For the past six and a half years, Rob Pruitt has opened his laptop each morning and used Google to find an image involving President Obama to make a new painting. He’s looking for a “fresh, compelling” photo he told me one afternoon this week, as we stood amid some 500 of them—about a quarter of his output—inside a gallery space in Gavin Brown’s Harlem home. In May, the full set will go on view in full at the Museum of Contemporary Art in Detroit.
The display at Brown’s space marked the first time Pruitt had seen any significant amount of these works together in one place, and he seemed a little staggered by their presence. “I would make each one, and slip it back into a cardboard box, and then maybe each box holds five, and then those packets of five go into a larger box that holds a hundred, and then I would send those off to mini-storage,” he said. “Of course I realized it was accumulating, but I never really realized…”
Displayed together, Pruitt’s Obama paintings are at once sweeping and banal. Walking into the gallery, the viewer is confronted with the sheer volume of work, which covers the walls floor to ceiling and features uniform blue-to-red (with a little lavender in the middle) gradient backgrounds painted with automotive aerosol paint. Closer inspection reveals figuration in white paint depicting the president engaged in a wide range of duties, from hard geopolitics to more lightweight PR fare (Bo the dog features prominently in at least one work).
The experience is overwhelming, a bit like being flooded all at once with six and a half years of AP wire photos, an abstracted distillation of the 24-hour news cycle washed out in soothing pastel. It also feels a little like those digitally rendered pictures that are comprised of many smaller pictures, except for the fact that no bigger image is created on Pruitt’s grid. The works are not arranged in any sort of chronological sequence; the images often end up bleeding into one another. It’s more of a collage than a timeline. “I can’t track my life on these,” Pruitt said, noting that it’s hard for him to recall the specifics of making any one work.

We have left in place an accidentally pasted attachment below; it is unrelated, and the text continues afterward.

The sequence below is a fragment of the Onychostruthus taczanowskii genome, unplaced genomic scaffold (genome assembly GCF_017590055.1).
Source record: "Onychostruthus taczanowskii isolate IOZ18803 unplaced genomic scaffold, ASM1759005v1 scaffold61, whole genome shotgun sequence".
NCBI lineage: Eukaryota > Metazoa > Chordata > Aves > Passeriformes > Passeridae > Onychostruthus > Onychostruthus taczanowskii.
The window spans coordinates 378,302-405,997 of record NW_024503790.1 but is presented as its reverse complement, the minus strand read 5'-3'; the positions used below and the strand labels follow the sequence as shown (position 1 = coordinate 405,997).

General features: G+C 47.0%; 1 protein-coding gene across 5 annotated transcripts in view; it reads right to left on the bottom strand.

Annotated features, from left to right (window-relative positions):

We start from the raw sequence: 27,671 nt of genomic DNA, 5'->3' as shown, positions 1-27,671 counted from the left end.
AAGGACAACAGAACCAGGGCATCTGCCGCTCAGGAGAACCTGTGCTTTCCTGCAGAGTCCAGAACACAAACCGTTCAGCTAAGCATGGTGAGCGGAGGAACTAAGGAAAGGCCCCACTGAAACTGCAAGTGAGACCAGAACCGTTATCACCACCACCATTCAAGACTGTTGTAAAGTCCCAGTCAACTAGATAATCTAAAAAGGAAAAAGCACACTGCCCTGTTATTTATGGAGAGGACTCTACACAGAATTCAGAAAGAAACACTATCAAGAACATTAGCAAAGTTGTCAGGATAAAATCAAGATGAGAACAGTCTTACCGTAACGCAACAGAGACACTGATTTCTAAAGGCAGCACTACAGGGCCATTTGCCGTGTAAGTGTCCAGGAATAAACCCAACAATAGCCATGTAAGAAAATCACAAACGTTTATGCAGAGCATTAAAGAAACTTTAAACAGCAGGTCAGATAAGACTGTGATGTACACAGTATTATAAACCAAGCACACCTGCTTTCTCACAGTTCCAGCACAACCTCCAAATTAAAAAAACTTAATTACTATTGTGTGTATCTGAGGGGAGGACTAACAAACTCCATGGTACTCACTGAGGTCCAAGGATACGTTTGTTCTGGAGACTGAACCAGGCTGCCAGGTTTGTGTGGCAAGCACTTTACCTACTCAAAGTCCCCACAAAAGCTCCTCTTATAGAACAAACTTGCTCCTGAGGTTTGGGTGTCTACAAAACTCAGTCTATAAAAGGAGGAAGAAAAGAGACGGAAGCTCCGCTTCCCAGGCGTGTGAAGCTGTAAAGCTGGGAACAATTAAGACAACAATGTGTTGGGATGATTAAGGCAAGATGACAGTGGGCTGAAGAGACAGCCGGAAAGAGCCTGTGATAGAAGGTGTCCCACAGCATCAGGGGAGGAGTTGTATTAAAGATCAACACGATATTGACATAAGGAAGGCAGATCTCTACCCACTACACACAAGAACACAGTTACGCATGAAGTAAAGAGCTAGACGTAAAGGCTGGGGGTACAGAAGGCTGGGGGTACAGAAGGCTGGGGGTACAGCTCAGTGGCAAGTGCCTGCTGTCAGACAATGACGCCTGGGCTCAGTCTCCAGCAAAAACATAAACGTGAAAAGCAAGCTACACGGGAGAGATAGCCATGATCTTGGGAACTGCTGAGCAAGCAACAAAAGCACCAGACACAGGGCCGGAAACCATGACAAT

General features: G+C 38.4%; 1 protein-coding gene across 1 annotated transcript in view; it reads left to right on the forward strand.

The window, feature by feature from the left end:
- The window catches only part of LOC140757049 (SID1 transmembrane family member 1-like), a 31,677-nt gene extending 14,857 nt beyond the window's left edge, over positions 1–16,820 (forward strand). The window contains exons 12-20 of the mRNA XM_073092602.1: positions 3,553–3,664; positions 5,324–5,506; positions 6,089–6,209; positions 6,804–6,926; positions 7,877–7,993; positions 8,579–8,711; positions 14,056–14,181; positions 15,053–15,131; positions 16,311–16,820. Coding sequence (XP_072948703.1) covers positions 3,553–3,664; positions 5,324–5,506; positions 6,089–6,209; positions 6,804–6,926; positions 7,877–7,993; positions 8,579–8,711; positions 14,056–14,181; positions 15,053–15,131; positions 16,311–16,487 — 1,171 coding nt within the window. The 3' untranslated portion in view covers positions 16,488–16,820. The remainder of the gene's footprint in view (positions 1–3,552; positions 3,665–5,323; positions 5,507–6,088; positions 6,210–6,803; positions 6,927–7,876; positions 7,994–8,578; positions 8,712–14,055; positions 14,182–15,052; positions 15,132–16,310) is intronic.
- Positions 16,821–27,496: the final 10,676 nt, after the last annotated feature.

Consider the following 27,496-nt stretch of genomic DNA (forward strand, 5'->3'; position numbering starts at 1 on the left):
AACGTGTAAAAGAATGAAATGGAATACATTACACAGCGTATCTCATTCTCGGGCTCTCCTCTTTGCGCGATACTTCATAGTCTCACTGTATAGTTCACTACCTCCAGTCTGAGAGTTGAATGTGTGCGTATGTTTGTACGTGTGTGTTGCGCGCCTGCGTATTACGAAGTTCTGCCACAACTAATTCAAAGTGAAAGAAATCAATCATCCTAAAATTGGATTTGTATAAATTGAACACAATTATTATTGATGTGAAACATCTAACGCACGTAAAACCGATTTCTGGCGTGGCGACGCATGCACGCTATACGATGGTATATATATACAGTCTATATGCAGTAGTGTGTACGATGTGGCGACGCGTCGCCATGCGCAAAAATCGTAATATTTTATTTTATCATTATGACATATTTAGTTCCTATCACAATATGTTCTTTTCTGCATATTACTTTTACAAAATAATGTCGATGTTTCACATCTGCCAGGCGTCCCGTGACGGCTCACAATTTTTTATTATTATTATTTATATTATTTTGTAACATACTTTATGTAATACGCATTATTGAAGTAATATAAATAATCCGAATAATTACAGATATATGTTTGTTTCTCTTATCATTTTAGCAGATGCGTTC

Pruitt was born in 1964 and as such started using the internet in his late 30s. He said that the web has “replaced television” for him and that he looks through Google News in bed in the morning. “I read the world news first, then the entertainment news,” the artist said. “The true me is in between those things.”
Close up, the paintings have gestural and painterly surfaces that have varying amounts of representation and abstraction. “I think that it is nice to have that variety, and the more time you spend with it, I myself really enjoy the abstract ones, because it’s a lot about memory anyway,” Pruitt said. “There are a lot of clues to figure things out, but with the more abstract ones, it can become more of an emotion, or a feeling, which is nice.”
For the MOCAD show, Pruitt will also for the first time be showing a piece called The Lincoln Monument, which consists of 200,000 pennies—$2,000—crammed into three stacked truck tires painted copper.
MOCAD’s executive director, Elysia Borowy-Reeder, who is curating the show, said in a phone interview that The Lincoln Monument is “a really nice counterpoint to the show,” a work that allows the exhibition to enter into a wider historical continuum.
As the show continues, Pruitt will continue to send his daily paintings to Detroit through the mail. “He’s going to continue his durational performance in New York,” said Borowy-Reeder.
Although the project seems like the very definition of a big, grand creative undertaking, Pruitt has a slightly different take. The paintings, he said, are “not as big of a commitment as watching a sitcom”—they usually taking less than 30 minutes to complete. They have been a way to mark time as well as kick-start and regiment his studio practice, where making paintings is usually closer to, according to Pruitt, “jumping off a cliff each time. I don’t know if it will succeed.”
Pruitt speculated that the project also has roots in his upbringing. “As a kid I would watch my grandmother not waste her leisure time because she was always doing something like knitting or needlepoint,” Pruitt said.
“I love little projects,” he added.